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'A giant, catastrophic hit': COVID-19 could alter Canadian retail landscape forever, analysts say

Calgary Herald logo Calgary Herald 2020-03-18 Amanda Stephenson, Calgary Herald
a parking lot: The parking lot at Chinook Centre was mostly empty as Calgarians heeded advice to socially distance themselves to help prevent the spread of COVID-19 on Tuesday, March 17, 2020. Gavin Young/Postmedia The parking lot at Chinook Centre was mostly empty as Calgarians heeded advice to socially distance themselves to help prevent the spread of COVID-19 on Tuesday, March 17, 2020. Gavin Young/Postmedia

For Calgary’s malls and shopping centres, COVID-19 is an existential threat that has the potential to change the retail landscape forever, analysts say.

While malls in the Calgary area remain open for now, most — including CF Market Mall, CF Chinook Centre, Southcentre Mall and CrossIron Mills — are operating with shortened daily shopping hours. Cadillac Fairview, which owns Market Mall and Chinook Centre, announced Tuesday it is shifting its food court operations to takeout only and eliminating seating until further notice to reduce the spread of the virus.

“The situation remains fluid and we are committed to ensuring the essential needs of the community are met, while supporting public health and their efforts,” Cadillac Fairview spokeswoman Janine Ramparas said in an email.

In a statement on its website, Ivanhoe Cambridge — which owns CrossIron Mills — said while reduced operating hours are in effect, store hours may vary and access hours to the property remain unchanged.

“We understand there are some services, including essential services, and tenants that may or must operate as per their usual hours of business,” the statement reads.

Many individual stores within Calgary’s malls — including Nike, Apple, Aritzia, Laura, Lululemon, Sephora and Hudson’s Bay — have closed their doors completely for at least the next two weeks.

a group of people in a room:  A lone shopper looks into the closed Chinook Centre Apple Store as businesses and Calgarians heeded advice to socially distance themselves to help prevent the spread of COVID-19 on Tuesday, March 17, 2020. Gavin Young/Postmedia A lone shopper looks into the closed Chinook Centre Apple Store as businesses and Calgarians heeded advice to socially distance themselves to help prevent the spread of COVID-19 on Tuesday, March 17, 2020. Gavin Young/Postmedia

Craig Patterson, founder and editor-in-chief of retail news magazine Retail Insider, said in an interview that more will likely follow, and he wouldn’t be surprised to see entire malls across Canada shut their doors soon.

“People are already starting to ask why malls are open at all,” Patterson said. “I think that there’s going to be a social pressure amongst retail chains, and eventually probably landlords, to shut their stores down.”

The pandemic “couldn’t have come at a worse time” in Canadian retail history, Patterson said, adding Canadian retail chains are already under intense pressure due to the rise of online shopping and changing consumer trends. He estimates that even without COVID-19, Canadian malls were set to permanently close up to 1,000 individual store locations countrywide by the end of March. Bankruptcies and closures of chains with Calgary locations announced since the end of December include well-known brands such as Carlton Cards, Bench, Papyrus and Things Engraved.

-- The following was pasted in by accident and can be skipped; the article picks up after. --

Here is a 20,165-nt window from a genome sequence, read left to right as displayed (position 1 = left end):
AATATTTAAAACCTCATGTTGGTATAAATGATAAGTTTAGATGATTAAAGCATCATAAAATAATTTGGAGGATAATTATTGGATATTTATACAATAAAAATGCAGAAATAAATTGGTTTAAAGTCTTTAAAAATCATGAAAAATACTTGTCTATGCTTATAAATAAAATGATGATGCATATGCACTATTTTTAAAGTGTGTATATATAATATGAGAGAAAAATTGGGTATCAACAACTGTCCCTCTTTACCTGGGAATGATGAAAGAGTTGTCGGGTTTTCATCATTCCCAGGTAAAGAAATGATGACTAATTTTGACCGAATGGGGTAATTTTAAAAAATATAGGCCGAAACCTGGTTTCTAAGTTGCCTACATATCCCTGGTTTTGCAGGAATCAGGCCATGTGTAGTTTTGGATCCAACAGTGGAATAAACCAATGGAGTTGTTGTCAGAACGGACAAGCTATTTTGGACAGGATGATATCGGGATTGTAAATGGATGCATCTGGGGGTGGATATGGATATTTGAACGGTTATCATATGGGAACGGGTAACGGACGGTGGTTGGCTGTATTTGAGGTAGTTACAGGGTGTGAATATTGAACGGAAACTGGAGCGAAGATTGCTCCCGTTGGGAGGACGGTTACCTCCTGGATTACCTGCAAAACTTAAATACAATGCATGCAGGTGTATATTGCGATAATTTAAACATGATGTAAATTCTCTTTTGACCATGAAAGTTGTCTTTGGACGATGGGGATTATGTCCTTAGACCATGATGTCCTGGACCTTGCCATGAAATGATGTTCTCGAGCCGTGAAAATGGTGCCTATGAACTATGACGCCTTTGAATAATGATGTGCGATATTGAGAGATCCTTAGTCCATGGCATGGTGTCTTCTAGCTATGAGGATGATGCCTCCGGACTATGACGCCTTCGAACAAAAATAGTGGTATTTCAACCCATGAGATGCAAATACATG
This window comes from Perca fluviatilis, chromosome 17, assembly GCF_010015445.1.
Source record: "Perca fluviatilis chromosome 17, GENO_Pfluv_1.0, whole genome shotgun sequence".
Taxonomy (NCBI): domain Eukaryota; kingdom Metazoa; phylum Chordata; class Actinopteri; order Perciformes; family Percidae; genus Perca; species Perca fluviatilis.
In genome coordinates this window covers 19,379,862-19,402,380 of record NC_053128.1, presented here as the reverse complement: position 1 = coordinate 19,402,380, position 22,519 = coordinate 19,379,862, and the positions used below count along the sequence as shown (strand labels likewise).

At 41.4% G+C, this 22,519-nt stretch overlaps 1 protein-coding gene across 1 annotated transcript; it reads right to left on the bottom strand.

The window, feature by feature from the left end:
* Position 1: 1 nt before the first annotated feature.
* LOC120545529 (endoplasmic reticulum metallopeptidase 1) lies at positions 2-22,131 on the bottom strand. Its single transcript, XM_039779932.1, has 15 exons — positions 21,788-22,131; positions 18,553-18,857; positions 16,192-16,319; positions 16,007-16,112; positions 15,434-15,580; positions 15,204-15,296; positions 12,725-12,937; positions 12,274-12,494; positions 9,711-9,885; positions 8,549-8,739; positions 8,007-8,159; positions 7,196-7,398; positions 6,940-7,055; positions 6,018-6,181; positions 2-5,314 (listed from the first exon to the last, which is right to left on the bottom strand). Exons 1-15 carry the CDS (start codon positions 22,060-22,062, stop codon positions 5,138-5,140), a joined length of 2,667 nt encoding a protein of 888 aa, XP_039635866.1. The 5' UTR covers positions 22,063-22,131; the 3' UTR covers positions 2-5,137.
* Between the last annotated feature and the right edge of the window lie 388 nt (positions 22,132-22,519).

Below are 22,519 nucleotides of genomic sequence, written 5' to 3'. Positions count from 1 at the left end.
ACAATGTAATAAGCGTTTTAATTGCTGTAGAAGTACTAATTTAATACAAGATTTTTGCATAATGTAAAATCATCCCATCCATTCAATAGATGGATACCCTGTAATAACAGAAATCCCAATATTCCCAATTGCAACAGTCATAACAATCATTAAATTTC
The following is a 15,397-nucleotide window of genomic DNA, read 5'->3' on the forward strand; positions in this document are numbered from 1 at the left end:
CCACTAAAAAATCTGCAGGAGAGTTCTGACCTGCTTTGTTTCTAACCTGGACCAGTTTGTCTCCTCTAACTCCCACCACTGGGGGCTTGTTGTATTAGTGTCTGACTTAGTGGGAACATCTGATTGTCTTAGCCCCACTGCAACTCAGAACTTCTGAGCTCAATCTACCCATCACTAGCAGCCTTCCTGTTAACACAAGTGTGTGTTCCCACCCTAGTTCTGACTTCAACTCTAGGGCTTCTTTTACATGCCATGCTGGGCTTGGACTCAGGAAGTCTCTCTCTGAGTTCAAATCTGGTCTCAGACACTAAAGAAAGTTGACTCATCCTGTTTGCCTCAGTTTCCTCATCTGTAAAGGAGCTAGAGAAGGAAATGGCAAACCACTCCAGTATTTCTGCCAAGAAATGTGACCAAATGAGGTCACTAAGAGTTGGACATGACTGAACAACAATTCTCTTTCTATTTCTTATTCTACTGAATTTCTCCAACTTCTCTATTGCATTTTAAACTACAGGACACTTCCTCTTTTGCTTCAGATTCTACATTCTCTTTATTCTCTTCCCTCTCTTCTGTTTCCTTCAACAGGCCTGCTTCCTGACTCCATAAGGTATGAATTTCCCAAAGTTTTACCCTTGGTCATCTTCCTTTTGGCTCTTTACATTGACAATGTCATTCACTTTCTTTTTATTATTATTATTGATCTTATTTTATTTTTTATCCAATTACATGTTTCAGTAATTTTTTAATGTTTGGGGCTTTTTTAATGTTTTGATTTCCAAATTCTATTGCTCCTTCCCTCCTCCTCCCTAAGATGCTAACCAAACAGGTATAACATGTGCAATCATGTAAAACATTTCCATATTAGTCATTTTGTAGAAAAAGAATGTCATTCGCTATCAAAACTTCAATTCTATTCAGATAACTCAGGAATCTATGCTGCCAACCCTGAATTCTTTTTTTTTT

The pandemic will ultimately result in the death of even more chains this year, said retail analyst Bruce Winder.

“This is just like one big, catastrophic hit,” Winder said. “Retail’s changing, and every year we’re seeing some of the weak retailers get purged. Well, there are some retailers that are right at the margins, right now, they’re barely making it, and this (COVID-19) is going to put them under.”

a group of people standing in a library:  Chinook Centre Mall was mostly quiet as Calgarians heeded advice to socially distance themselves to help prevent the spread of COVID-19 on Tuesday, March 17, 2020. Gavin Young/Postmedia Chinook Centre Mall was mostly quiet as Calgarians heeded advice to socially distance themselves to help prevent the spread of COVID-19 on Tuesday, March 17, 2020. Gavin Young/Postmedia

The pandemic may also alter the retail landscape long term by contributing to an even faster acceleration of the online shopping trend. Many retailers with bricks and mortar locations began offering free shipping this week to boost their online sales during the COVID-19 pandemic.

“It’s probably going to help online penetration long term, because people are being forced to try it for at least some things, like grocery and food delivery,” Winder said.

“People who are bored and at home may go onto their phones and computers and shop as a form of entertainment,” said Patterson. “But those retailers who don’t have a robust e-commerce platform, they stand to lose quite substantially.”

In a news release Tuesday, credit ratings agency Moody’s Corp. identified drug stores, convenience stores and gas stations, and discounters as examples of retailers that will remain resilient in the face of COVID-19. However, Moody’s said those whose products are less essential — including department stores, home goods stores and electronics retailers — are heavily exposed to financial risk in the face of the outbreak.

A new report from the Conference Board of Canada on Tuesday said COVID-19 has pushed the country to the “brink of recession.”

“Fortunately, the economic impact of COVID-19 on consumption will be temporary,” the Conference Board said. “Overall, we expect growth in real consumer spending to ease to 1.0 per cent in 2020 but then rebound to 2.3 per cent in 2021.”

astephenson@postmedia.com

Twitter: @AmandaMsteph

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